My boys, though, love them. They find irresistible that feeling of defying death as they career headlong on a ride that at any moment will come flying off its hinges.
I've spent many an hour fending off requests to visit these god-forsaken places and I've also spent many an hour queuing up in them, my heart thudding at over 100 bpm as I prepare to put my own – and my children's lives - at mortal risk.
Call me old-fashioned (or maybe just old) but I fail to see the attraction of spending a whole day (and a stackload of cash) in utter terror.
So why, this year, on our holiday to France, did I drive almost a hundred kilometres from our Loire Valley base - to take the family to the Futuroscope theme park near Poitiers?
Surprisingly, I wasn't cursing my decision as I found myself on the first ride, being dragged bumpily upwards on a rollercoaster, the wind in my hair and a palpable excitement all around me.
Normally, as we teeter to the precipice before the plunge to hell below, I'm clutching the safety bar with one hand and gripping my younger son with the other, for fear he'll be ejected when aforementioned safety bar somehow fails.
But in Futuroscope?
My eyes were wide open, there was a smile on my face as I glanced over at my grinning son and I even managed to do that hands-in-the-air trick that fearless people do when we nose-dived downwards at speed.
Why the sudden bravado?
Well I hadn't thrown caution to the wind after indulging in 'beaucoup du vin' if that's what you're thinking. Neither had I attended some kind of psychological 'conquer your fear of theme-park fear' type course.
Basically, I was cheating.
You see Futuroscope - France's second largest leisure park – is a theme park of the future.
Rides are interactive. You wear binoculars, 3D glasses, and sensor bracelets. You travel virtually, in simulators. As you're tipped, plunged and bumped around in flying spaceships or about to collide head-on with a lorry at speed, you still get a thrill, but all the while you know that you, your blood pressure – and your kids - can't come to any real harm.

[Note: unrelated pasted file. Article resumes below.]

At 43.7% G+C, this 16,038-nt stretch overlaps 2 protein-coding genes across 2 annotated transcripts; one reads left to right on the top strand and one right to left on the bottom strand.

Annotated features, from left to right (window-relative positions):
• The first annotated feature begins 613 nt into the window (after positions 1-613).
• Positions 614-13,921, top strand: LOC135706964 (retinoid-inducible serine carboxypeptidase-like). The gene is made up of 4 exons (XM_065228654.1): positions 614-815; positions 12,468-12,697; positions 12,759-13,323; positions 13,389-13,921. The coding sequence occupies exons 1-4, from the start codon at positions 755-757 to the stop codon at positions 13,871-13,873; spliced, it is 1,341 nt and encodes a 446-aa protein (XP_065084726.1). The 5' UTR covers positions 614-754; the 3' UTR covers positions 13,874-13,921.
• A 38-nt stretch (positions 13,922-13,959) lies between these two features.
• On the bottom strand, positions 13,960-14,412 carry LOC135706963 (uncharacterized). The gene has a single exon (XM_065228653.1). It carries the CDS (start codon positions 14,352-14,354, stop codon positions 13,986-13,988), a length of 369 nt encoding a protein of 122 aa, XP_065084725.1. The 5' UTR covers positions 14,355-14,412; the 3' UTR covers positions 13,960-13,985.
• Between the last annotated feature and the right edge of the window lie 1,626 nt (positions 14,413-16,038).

As well as the rides, there are IMAX cinemas, plunging you into worlds of ancient Sea Monsters and 'collisions in space'. They're fun but (hush!) they're educational too.
The downside? The knowledge that I was actively encouraging my children to indulge in hours of 'screen-time'. And this, from a mother who gets fed up of hearing her own voice telling her boys to switch off the TV/computer/game console and to take a look at the real world around them instead.
A little, I suppose, but even a simulated computer shoot-out ride at Futuroscope (the 8th Continent) is all about 'taking out' the litter that pollutes our seas. An ethical, educational shooting game. Genius!
Top of the visitor polls at Futuroscope (and my eight-year-old son's favourite too) was 'Arthur, the 4D Adventure' an attraction created by the French director of the Arthur and the Invisibles films – Luc Besson.
In it, you board a ladybuggy flying simulator in the shape of a giant ladybird, pop on some polarizing glasses and with a combination of IMAX dome screen and the shaking, diving and accelerating simulator you're transported on a head-spinning, zig-zagging fly-ride with 4D effects. (I won't spoil it for you but giant rats and bees are involved.)
My 12-year old son's favourite ride was 'Dancing with Robots' where one of ten 23 feet-high robots (they're those robots you see making cars in the ads) takes you on a dizzying dance with twists, shakes and accelerations of up to 3G (that's as fast as a Formula One Car can go). But the best bit? You can choose which 'level' you want to ride at. From level one (soft and gentle) to level three (fast and furious). How civilized..
The boys had a great time at the park and didn't once complain about not being able to defy death properly. We watched a live magic show, a laser show, got drenched on a boat ride and scrabbled around in a 'Hamster Waterball' – so there were plenty of opportunities for 'screen breaks' too.
Now, if UK theme parks could come up with a rollercoaster ride you can slow down manually, I may be persuaded to spend quality family time there....
Fun without the fear? If that's the future of theme parks then you can count this coward in!
HOW TO GET THERE:
We travelled with Brittany Ferries from Portsmouth to Caen.
Futuroscope is based near Poitiers.
For ticket pricing and opening times, log on to Futuroscope.com.
There are plenty of hotels located just five minutes from the park (and there's a shuttle bus service that regularly picks up and drops off at the park). We stayed at the Novotel Futuroscope – a family room costs from 106 Euros per night, not including breakfast.
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